I also felt there was something…lacking…with the ending of the story. From what happens, Brainiac 5 hoped to keep Stargrave trapped on Rimbor’s moon forever. Faced with permanent incarceration, Stargrave blows himself up, though he believes it will take Brainiac 5 with him. Since Brainiac 5’s force-field belt is based on the original Brainiac’s force-field, why does Stargrave not see what’s coming and that Brainiac 5 has tricked him? Furthermore, why not wrestle Brainiac 5 and force him to turn off the field, or better yet, grab the belt for himself? I guess the reader is expected to assume that Stargrave is purely irrational, filled with hatred for Brainiac 5 to the points of being governed by emotions (Brainy even says something to that effect at the end of the story), but still… In their final confrontation, Brainiac 5 and Stargrave say it’s been “months ago” since they met. The storyline had such starts and stops for various reasons in real time that it took years to tell the tale, bu it only lasted say six months in Legion time. That lessens the problems with the Stargrave elements of the story marginally.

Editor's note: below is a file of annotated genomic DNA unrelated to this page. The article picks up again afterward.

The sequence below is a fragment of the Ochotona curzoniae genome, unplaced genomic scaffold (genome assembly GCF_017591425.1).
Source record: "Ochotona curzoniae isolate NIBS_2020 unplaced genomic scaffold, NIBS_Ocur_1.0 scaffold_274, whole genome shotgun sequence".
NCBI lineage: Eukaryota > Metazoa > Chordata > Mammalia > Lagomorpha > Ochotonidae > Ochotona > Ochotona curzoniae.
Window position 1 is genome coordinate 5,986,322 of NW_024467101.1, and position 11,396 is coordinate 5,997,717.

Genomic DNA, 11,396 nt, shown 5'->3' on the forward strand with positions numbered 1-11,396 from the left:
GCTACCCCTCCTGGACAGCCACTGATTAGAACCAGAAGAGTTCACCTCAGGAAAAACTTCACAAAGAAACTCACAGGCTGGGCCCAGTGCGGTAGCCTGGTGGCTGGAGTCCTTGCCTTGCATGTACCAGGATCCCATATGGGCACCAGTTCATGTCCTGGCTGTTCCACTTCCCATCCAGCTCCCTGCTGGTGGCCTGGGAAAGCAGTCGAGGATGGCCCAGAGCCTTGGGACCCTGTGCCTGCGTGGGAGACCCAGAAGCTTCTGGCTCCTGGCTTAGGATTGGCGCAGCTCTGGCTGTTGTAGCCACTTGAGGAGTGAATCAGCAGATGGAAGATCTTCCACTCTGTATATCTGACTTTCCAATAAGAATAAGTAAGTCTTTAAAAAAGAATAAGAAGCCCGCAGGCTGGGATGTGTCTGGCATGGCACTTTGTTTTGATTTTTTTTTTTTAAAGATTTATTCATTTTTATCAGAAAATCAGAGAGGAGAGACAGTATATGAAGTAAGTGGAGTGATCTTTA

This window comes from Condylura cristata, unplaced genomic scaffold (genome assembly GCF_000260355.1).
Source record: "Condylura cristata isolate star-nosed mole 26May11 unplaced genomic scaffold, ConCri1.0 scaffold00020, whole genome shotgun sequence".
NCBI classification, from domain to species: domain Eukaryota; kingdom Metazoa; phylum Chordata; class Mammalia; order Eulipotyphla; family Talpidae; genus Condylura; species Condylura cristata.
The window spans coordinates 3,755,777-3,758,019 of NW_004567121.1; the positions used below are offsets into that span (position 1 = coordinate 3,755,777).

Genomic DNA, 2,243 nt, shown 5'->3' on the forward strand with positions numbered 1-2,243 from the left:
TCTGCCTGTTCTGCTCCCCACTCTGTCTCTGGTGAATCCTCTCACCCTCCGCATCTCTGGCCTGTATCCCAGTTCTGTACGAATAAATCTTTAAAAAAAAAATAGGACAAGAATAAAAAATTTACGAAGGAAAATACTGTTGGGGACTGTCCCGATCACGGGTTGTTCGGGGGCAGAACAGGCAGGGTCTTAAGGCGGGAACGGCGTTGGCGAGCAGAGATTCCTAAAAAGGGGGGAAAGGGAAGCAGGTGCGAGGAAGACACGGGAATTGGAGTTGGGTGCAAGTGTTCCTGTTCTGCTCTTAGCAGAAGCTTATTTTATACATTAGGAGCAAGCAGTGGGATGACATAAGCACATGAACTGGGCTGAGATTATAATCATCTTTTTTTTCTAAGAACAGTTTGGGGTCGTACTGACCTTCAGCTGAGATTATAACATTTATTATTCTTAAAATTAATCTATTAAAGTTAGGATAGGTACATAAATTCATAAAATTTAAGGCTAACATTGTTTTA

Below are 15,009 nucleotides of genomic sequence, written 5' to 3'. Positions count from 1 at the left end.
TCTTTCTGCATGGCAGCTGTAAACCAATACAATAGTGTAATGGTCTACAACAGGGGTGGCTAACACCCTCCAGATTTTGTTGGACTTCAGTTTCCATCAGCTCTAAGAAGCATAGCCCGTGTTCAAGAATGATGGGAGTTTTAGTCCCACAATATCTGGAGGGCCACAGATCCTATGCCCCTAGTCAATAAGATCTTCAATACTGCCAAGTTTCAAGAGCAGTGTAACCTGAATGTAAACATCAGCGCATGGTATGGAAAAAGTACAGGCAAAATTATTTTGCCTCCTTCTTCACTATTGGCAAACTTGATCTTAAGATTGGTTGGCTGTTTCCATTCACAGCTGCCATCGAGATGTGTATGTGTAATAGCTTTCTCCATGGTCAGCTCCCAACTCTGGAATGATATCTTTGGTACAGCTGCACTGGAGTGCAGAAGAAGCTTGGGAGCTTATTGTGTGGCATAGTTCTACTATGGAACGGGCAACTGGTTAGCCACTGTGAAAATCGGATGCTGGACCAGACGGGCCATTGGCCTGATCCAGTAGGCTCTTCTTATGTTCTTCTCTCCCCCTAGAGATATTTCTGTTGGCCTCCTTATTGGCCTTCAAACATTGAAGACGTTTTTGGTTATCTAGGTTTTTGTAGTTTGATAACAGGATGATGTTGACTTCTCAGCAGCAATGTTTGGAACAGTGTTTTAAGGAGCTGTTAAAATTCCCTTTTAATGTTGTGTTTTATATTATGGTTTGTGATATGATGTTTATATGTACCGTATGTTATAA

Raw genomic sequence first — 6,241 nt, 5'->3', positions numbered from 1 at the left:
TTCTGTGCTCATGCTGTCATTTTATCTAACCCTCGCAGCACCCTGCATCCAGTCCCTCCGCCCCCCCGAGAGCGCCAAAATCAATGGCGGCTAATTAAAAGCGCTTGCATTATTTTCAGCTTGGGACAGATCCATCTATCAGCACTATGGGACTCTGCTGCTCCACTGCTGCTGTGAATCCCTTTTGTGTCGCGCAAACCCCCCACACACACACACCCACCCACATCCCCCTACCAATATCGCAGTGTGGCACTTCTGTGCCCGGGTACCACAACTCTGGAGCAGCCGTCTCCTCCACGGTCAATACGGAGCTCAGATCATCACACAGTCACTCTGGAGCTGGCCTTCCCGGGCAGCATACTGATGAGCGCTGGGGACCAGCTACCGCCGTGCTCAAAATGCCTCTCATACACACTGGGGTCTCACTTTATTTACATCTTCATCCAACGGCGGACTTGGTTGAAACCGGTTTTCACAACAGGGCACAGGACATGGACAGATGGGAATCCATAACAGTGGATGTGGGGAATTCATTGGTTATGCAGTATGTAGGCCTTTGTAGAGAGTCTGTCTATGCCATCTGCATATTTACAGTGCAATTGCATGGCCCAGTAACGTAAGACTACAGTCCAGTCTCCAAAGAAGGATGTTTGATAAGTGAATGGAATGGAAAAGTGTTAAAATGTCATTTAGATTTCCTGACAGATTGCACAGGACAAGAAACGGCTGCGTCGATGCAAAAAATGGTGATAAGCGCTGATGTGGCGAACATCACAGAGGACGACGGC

That said, the story reads pretty well (aside from the problems noted above) and has good pacing. The main story’s beats worked well for the most part, with the scenes being relatively seamless. There were also other things going on in this issue that peaked my interest. First off, there’s the relationship between Colossal Boy and his mother, the new President of Earth, that’s going through a rough patch. How that shakes out is a matter of time, but it will be interesting to see what the Legion’s relationship with the President will be as well. Then there’s the business with Timber Wolf suffering headaches, and the potential that he may leave the Legion, and if he does, Light Lass will go with him. I have to wonder what’s causing Brin’s headaches, and whether this has something to do with the manner in which he got his powers, perhaps something to do with the fact that Brin seems better in natural, rather than urban, environs. Perhaps a return to his Lone Wolf days and ways? Finally, there’s the matter of Ultra Boy. What happened to him when he was blasted by Stargrave’s nova energy blast? Is he dead, or did something else happen to him? Given my love of Phantom Girl, this was a devastating incident for her in the story that was glossed over almost completely. The one thing that irritated me this issue was the fact that Wildfire comes across as forceful and still the leader of the Legion, even though Lightning Lad’s had the reins for a while now. Part of me thinks that the story was meant to take place during the end of Wildfire’s terms as Legion leader, but there could be other reasons for Lightning Lad’s taking a low-key role in the story, such as letting Wildfire resolve a matter that started during his term as leader.